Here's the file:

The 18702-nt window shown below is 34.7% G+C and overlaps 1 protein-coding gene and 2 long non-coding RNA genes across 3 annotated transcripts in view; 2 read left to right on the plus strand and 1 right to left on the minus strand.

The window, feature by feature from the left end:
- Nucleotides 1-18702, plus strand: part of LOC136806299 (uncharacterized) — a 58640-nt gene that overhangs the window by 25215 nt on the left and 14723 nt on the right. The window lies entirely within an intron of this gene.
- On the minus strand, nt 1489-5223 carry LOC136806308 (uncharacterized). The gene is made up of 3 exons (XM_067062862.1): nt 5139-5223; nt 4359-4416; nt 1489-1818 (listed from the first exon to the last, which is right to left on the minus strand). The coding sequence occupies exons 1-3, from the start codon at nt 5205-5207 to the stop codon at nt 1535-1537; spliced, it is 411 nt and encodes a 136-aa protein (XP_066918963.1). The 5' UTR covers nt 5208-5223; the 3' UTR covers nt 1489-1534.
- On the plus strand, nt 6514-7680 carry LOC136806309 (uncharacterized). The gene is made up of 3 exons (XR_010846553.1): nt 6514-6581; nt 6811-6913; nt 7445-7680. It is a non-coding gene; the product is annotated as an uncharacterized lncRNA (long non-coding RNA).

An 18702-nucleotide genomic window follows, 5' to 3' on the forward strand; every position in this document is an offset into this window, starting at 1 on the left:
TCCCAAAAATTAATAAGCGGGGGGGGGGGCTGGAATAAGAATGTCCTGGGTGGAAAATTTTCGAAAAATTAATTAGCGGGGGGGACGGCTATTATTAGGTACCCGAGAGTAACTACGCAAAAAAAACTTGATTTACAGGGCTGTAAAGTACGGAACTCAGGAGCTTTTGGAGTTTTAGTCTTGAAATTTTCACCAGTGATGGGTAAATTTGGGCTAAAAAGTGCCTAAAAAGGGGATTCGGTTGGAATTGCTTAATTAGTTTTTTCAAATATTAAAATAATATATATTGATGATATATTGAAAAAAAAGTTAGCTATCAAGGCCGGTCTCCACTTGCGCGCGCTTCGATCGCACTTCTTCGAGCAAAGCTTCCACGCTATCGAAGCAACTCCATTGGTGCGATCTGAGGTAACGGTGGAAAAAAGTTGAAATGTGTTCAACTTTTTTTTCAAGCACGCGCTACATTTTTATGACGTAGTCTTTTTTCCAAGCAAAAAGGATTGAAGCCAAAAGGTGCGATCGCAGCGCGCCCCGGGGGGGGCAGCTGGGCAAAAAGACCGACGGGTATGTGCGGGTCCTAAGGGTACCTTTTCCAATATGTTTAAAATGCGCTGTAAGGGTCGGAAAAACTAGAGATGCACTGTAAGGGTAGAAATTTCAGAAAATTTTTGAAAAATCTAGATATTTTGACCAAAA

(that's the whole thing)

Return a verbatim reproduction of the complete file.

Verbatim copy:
The 18702-nt window shown below is 34.7% G+C and overlaps 1 protein-coding gene and 2 long non-coding RNA genes across 3 annotated transcripts in view; 2 read left to right on the plus strand and 1 right to left on the minus strand.

The window, feature by feature from the left end:
- Nucleotides 1-18702, plus strand: part of LOC136806299 (uncharacterized) — a 58640-nt gene that overhangs the window by 25215 nt on the left and 14723 nt on the right. The window lies entirely within an intron of this gene.
- On the minus strand, nt 1489-5223 carry LOC136806308 (uncharacterized). The gene is made up of 3 exons (XM_067062862.1): nt 5139-5223; nt 4359-4416; nt 1489-1818 (listed from the first exon to the last, which is right to left on the minus strand). The coding sequence occupies exons 1-3, from the start codon at nt 5205-5207 to the stop codon at nt 1535-1537; spliced, it is 411 nt and encodes a 136-aa protein (XP_066918963.1). The 5' UTR covers nt 5208-5223; the 3' UTR covers nt 1489-1534.
- On the plus strand, nt 6514-7680 carry LOC136806309 (uncharacterized). The gene is made up of 3 exons (XR_010846553.1): nt 6514-6581; nt 6811-6913; nt 7445-7680. It is a non-coding gene; the product is annotated as an uncharacterized lncRNA (long non-coding RNA).

An 18702-nucleotide genomic window follows, 5' to 3' on the forward strand; every position in this document is an offset into this window, starting at 1 on the left:
TCCCAAAAATTAATAAGCGGGGGGGGGGGCTGGAATAAGAATGTCCTGGGTGGAAAATTTTCGAAAAATTAATTAGCGGGGGGGACGGCTATTATTAGGTACCCGAGAGTAACTACGCAAAAAAAACTTGATTTACAGGGCTGTAAAGTACGGAACTCAGGAGCTTTTGGAGTTTTAGTCTTGAAATTTTCACCAGTGATGGGTAAATTTGGGCTAAAAAGTGCCTAAAAAGGGGATTCGGTTGGAATTGCTTAATTAGTTTTTTCAAATATTAAAATAATATATATTGATGATATATTGAAAAAAAAGTTAGCTATCAAGGCCGGTCTCCACTTGCGCGCGCTTCGATCGCACTTCTTCGAGCAAAGCTTCCACGCTATCGAAGCAACTCCATTGGTGCGATCTGAGGTAACGGTGGAAAAAAGTTGAAATGTGTTCAACTTTTTTTTCAAGCACGCGCTACATTTTTATGACGTAGTCTTTTTTCCAAGCAAAAAGGATTGAAGCCAAAAGGTGCGATCGCAGCGCGCCCCGGGGGGGGCAGCTGGGCAAAAAGACCGACGGGTATGTGCGGGTCCTAAGGGTACCTTTTCCAATATGTTTAAAATGCGCTGTAAGGGTCGGAAAAACTAGAGATGCACTGTAAGGGTAGAAATTTCAGAAAATTTTTGAAAAATCTAGATATTTTGACCAAAA